Apple, Motorola Mobility dispute ‘not a proper use of this court’

Apple Inc. and Google Inc. (GOOG)’s Motorola Mobility unit are more interested in using litigation as a business strategy than in resolving disputes over the use of patented technology, a federal judge in Florida said.

“The parties have no interest in efficiently and expeditiously resolving this dispute; they instead are using this and similar litigation worldwide as a business strategy that appears to have no end,” U.S. District Judge Robert Scola in Miami said in an order dated yesterday. “That is not a proper use of this court.”

  • Mother Hydra

    I certainly think Apple’s competitors see this strategy as some sort of end game.


      they have no other choice, if every manufacturer had to pay Apple $40 for each phone. They would not be competitive.

      • Mother Hydra

        For proof of what you said, one needs only to look at the expense to Android handset manufacturers currently paying Microsoft. Samsung is the only one making any scratch from all that brou-ha-ha

  • There’s a certain hypocrisy here. If patents are worthwhile as means of keeping your competitor from copying your processes — which is their primary usage, after all — absolutely it’s worth using the court for a battle like this.

    Personally, I think the current patent system is absurd, but it makes up for a weak trademark system.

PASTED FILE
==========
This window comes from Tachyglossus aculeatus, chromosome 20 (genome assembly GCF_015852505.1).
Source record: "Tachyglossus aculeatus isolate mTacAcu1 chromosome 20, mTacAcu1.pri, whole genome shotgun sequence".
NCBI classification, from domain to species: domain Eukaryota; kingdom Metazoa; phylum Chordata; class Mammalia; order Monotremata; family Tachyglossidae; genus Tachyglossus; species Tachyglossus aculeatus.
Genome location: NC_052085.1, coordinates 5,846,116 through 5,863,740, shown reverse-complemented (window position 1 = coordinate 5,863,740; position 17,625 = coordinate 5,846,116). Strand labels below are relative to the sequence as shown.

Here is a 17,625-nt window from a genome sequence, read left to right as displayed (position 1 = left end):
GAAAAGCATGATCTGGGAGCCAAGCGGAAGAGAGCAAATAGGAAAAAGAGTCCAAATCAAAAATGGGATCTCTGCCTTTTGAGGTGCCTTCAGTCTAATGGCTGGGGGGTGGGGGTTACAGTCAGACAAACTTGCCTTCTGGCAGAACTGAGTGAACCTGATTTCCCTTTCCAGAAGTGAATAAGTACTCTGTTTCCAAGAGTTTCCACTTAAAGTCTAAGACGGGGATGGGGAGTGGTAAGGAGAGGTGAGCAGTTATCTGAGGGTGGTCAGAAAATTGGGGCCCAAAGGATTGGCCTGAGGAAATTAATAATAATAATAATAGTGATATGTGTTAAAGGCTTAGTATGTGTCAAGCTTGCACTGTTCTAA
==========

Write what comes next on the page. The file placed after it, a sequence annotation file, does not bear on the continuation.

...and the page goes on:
The hypocrisy comes from this: The courts made these tools a mess. Blaming it on Apple and (yes) Google is absurd.

  • Tvaddic

    2 of the biggest players in mobile want everything to stay the same. Imagine that.

  • Kudos for not using the link bait “Apple, Google dispute…” for the title.


    Court system isn’t capable of figuring out technical details neither is a jury system. It really needs something else.

    Wright Brothers fought a patent in courts which basically cost them their business with basically no win. 20 year court fight, Patents expired and Europe had better planes.

    Problem is there is no way to sanction Corporations because they always plays the “Consumer benefit” card.

  • The Judge’s comments are odd. When something goes to litigation it is because two parties were unable to efficiently and expeditiously resolve a dispute. If two parties were able to do this then they would not need the court. To me this seems like why the court exists in this instance.